The goal in doing p-tex repair is to prevent a yellow flame. The way to do that is to keep the burning p-tex stick close to the place you are dripping/depositing the melted p-tex. I think the better way is to use a metal scraper, keep the burning p-tex stick close to the scraper until you get to the gouge, then drip the melting p-tex into the gouge from about 1" away. The "closeness" of the demonstration would cause too much dragging of the melted p-tex, which could create air pockets between the melted p-tex and the base itself. Those air pockets will cause the p-tex repair to pull off the base at some point.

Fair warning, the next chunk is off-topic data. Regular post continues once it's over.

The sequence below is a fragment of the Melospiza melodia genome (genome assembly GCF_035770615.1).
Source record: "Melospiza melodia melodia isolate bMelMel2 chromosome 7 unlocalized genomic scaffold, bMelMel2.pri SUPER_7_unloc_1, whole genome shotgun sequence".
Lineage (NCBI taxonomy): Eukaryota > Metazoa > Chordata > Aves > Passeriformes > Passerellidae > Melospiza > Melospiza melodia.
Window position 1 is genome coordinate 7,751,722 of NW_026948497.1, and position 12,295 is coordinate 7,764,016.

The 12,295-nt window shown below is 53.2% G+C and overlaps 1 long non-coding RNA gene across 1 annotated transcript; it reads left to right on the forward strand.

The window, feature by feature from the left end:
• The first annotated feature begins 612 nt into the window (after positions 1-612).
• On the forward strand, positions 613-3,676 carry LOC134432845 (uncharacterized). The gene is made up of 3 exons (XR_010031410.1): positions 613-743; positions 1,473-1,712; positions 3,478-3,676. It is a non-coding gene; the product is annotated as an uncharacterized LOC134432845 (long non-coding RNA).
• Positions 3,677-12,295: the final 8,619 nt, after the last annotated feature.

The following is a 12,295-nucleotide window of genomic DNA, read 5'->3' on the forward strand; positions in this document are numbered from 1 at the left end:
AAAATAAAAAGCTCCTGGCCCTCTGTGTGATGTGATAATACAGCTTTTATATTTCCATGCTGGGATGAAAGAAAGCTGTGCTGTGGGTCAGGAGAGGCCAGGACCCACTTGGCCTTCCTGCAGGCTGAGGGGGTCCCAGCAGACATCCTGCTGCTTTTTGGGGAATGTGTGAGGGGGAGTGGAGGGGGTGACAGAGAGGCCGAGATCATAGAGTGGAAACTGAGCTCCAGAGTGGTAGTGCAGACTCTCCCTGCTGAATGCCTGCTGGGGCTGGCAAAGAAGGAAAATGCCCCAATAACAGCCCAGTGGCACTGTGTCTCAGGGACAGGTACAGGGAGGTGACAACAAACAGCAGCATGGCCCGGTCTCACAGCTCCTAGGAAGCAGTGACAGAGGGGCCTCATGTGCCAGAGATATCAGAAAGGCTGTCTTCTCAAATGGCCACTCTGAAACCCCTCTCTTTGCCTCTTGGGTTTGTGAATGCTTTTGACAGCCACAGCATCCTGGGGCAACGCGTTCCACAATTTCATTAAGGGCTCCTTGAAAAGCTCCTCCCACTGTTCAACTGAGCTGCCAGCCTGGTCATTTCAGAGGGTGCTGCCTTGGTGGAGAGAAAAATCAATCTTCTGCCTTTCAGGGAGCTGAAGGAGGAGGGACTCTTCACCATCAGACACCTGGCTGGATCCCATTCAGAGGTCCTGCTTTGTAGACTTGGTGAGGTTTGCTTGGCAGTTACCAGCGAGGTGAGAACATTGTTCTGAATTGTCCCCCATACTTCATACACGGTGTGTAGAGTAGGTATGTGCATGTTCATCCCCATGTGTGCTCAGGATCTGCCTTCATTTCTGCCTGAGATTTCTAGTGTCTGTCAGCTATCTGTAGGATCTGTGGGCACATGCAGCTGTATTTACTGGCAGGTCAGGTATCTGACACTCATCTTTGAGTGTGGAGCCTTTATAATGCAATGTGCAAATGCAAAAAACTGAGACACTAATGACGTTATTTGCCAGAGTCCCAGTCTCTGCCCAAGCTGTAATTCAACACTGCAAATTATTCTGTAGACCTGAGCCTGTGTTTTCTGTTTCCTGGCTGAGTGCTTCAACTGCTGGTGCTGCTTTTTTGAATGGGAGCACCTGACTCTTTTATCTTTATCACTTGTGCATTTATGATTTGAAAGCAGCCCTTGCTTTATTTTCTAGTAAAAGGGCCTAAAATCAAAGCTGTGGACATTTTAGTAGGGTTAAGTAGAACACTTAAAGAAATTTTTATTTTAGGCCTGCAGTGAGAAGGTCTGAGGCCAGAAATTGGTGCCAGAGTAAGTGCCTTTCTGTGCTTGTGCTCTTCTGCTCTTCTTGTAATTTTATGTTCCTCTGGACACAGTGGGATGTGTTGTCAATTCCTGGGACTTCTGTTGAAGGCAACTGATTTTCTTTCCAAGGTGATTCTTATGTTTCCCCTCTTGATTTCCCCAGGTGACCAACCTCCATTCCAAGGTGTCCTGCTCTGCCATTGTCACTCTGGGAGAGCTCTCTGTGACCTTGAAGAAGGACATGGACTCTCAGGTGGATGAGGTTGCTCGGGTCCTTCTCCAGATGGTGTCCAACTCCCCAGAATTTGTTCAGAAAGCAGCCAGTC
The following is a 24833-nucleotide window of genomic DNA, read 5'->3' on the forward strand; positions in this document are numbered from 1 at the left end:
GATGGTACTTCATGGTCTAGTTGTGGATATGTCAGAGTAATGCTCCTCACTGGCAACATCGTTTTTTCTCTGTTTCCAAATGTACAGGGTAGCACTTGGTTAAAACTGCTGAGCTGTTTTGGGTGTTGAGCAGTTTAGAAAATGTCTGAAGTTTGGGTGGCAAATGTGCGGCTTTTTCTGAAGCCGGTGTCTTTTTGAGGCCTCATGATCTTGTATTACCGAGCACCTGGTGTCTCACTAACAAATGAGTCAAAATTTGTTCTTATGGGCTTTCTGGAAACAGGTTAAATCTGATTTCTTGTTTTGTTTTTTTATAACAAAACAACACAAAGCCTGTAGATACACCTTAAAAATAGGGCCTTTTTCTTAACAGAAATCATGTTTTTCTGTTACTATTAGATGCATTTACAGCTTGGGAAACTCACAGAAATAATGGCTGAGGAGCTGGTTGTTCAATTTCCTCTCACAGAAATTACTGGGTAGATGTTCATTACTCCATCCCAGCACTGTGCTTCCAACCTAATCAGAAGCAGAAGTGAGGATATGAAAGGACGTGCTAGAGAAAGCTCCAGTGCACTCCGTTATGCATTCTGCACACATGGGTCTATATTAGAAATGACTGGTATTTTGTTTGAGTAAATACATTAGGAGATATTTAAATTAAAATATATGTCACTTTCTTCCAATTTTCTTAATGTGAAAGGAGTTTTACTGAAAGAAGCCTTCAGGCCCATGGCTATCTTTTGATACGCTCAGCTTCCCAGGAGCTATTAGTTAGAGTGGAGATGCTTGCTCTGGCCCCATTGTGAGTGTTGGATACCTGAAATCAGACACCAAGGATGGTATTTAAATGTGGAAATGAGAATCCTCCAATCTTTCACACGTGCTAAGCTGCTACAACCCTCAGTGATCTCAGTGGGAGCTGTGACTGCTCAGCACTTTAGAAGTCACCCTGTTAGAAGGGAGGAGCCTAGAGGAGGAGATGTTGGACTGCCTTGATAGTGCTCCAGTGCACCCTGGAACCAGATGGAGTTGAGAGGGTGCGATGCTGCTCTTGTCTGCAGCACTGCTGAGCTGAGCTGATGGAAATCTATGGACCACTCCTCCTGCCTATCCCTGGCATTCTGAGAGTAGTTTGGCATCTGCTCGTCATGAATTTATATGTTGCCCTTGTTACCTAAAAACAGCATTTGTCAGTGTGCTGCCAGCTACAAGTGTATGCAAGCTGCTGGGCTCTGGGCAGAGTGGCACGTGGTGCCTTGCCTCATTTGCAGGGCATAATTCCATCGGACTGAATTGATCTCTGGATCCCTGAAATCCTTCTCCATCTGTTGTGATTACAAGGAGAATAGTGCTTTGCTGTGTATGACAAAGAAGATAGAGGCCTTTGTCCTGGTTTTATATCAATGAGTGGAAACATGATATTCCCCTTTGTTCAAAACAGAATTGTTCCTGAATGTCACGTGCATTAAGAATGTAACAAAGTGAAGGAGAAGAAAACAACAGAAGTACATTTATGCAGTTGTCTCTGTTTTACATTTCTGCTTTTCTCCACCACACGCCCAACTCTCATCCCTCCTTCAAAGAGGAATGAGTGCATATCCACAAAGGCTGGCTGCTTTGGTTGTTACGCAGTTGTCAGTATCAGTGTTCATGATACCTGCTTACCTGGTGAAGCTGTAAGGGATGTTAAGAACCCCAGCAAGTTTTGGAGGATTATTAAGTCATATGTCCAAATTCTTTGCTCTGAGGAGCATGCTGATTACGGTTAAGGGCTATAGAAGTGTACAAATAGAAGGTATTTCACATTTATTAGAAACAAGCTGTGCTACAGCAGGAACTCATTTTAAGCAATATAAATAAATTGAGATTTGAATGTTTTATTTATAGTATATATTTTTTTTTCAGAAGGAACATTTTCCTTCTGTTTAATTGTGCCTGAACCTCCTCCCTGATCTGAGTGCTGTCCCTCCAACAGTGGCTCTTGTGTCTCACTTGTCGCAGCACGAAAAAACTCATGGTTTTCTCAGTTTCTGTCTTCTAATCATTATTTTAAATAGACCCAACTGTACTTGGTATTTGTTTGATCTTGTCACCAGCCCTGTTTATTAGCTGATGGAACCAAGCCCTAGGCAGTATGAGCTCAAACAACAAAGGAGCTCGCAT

The heat of the melting p-tex is the same whether you drip it into place, or use the silly "smearing" technique demonstrated. Neither is more likely to harm the base if the melting p-tex stick is continually moving.
As to the waxing, two faux pas. First is the extremely time-consuming method of "melt wax bar, rub onto base, melt again, rub again, melt again, rub again... etc." It's a whole lot easier to just drip the wax off the iron itself.
Second is the fact that he's using a steam iron without first covering the steam holes. DUH!
Overall, I'm not surprised there are technique errors -- he's repairing a tongue depressor, not a ski.